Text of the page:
Last updated: 29 march, 2010 - 13:55 GMT

Crime and Punishment

The writ of habeas corpus

Demonstrators dressed as Guantanamo Bay prisoners

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Habeas corpus evolved to prevent imprisonment from being used for personal revenge, spite, or abuse of power.

It establishes an essential human right. Someone in authority must give a proper legal reason for an arrest; if there is no legal basis for detention, the prisoner must be released.

There are no grey areas. It is one of the core aspects that make a country free.

How does it feel to lose one’s right to habeas corpus and be imprisoned without charge or right to trial?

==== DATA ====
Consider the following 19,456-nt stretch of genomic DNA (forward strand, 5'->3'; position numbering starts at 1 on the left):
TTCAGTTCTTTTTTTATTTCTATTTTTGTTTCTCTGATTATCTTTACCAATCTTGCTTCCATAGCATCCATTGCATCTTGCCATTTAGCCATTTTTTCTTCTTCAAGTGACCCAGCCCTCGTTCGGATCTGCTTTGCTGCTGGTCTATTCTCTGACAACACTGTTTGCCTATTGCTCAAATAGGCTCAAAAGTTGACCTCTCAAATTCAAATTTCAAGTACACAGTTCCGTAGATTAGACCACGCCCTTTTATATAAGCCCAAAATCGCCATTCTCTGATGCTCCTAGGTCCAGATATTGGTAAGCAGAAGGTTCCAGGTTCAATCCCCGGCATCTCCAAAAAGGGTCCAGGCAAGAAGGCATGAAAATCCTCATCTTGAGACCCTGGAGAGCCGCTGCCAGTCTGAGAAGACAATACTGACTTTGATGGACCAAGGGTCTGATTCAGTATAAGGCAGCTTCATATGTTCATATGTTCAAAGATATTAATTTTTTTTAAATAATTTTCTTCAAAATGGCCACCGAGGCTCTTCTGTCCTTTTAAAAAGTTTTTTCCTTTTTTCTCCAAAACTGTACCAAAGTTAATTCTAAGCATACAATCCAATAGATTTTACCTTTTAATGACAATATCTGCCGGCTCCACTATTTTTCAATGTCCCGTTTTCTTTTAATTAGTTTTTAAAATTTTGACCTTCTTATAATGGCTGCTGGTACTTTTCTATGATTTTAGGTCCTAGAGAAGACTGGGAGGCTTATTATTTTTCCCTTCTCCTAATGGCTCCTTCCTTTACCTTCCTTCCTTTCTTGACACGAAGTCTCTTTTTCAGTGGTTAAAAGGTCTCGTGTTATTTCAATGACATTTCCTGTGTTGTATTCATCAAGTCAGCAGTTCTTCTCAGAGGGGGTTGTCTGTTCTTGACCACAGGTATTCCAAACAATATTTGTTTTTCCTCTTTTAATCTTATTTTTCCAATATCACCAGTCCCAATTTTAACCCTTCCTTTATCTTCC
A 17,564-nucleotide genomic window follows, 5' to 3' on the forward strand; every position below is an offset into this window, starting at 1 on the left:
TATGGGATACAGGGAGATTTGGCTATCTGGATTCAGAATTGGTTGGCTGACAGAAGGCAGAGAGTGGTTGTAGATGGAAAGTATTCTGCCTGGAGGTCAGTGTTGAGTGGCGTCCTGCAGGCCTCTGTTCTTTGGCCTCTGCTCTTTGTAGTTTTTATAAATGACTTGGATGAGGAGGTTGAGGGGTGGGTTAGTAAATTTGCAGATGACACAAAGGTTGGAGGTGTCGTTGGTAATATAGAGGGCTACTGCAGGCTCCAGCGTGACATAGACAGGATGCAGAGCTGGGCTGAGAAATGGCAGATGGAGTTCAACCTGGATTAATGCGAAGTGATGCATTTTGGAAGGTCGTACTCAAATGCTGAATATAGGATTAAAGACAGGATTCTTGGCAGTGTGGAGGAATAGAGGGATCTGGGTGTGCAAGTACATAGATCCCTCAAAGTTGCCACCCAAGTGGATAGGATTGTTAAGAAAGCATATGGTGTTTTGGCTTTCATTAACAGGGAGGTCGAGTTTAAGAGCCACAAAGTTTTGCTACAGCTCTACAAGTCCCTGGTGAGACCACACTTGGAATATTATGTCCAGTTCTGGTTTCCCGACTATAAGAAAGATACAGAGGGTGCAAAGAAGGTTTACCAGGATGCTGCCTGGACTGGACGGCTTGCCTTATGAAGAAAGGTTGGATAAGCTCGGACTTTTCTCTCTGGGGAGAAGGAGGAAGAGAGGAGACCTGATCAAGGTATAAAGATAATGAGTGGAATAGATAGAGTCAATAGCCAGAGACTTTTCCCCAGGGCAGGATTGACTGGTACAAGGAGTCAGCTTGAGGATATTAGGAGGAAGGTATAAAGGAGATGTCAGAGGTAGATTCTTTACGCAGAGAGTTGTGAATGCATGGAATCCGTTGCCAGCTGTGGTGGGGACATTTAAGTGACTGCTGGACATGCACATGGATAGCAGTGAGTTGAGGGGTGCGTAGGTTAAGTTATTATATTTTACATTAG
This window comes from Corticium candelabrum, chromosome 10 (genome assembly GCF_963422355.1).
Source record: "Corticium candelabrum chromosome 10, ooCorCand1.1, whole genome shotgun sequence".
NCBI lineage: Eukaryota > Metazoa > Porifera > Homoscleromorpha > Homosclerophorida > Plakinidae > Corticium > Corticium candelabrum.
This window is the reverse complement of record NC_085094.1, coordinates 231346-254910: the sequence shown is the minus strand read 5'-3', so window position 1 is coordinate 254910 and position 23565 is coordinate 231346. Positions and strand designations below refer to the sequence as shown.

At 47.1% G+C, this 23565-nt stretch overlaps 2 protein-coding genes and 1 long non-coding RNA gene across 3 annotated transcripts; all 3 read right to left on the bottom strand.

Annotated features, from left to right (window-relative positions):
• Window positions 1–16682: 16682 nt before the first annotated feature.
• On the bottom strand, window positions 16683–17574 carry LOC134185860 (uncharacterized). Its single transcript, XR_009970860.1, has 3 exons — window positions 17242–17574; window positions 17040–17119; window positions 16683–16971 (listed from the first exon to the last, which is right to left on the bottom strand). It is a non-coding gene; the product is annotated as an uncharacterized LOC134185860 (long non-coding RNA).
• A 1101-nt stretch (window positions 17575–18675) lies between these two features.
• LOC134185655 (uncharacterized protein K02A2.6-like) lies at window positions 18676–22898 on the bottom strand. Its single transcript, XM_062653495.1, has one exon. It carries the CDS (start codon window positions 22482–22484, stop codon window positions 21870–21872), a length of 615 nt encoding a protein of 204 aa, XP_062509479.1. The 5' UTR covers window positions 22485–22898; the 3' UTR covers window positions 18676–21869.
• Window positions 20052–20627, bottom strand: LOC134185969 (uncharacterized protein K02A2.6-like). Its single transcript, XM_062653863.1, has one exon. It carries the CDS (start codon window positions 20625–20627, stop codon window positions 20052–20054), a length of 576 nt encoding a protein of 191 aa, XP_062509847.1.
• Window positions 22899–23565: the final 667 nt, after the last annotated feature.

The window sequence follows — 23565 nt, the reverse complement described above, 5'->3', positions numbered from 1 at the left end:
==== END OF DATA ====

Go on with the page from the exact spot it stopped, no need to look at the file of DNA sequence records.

Jack Mapanie, a poet and linguist once resident in Malawi, was imprisoned for almost four years without charge.

His testimony draws parallels with the Franz Kafka novel ‘The Trial’ which captures the fear and helplessness of internment without trial.

Frances Fyfield also talks to leading historian Professor Paul Halliday of the University of Virginia, a world authority on the history of the writ of habeas corpus, about how it has been used over the centuries.

It has alleviated the lot of press-gang sailors, slaves, so called lunatics imprisoned by relatives and even children.

It is also a catalyst of a law leading to other laws and has been wielded by ordinary individuals as well as campaigners, such as Shami Chakrabarti, Director of human rights organization click Liberty.

Habeas corpus is a way for everyone to assert the moral ends they want their country's laws to pursue.

First broadcast on BBC World Service on 29 March, 2010.




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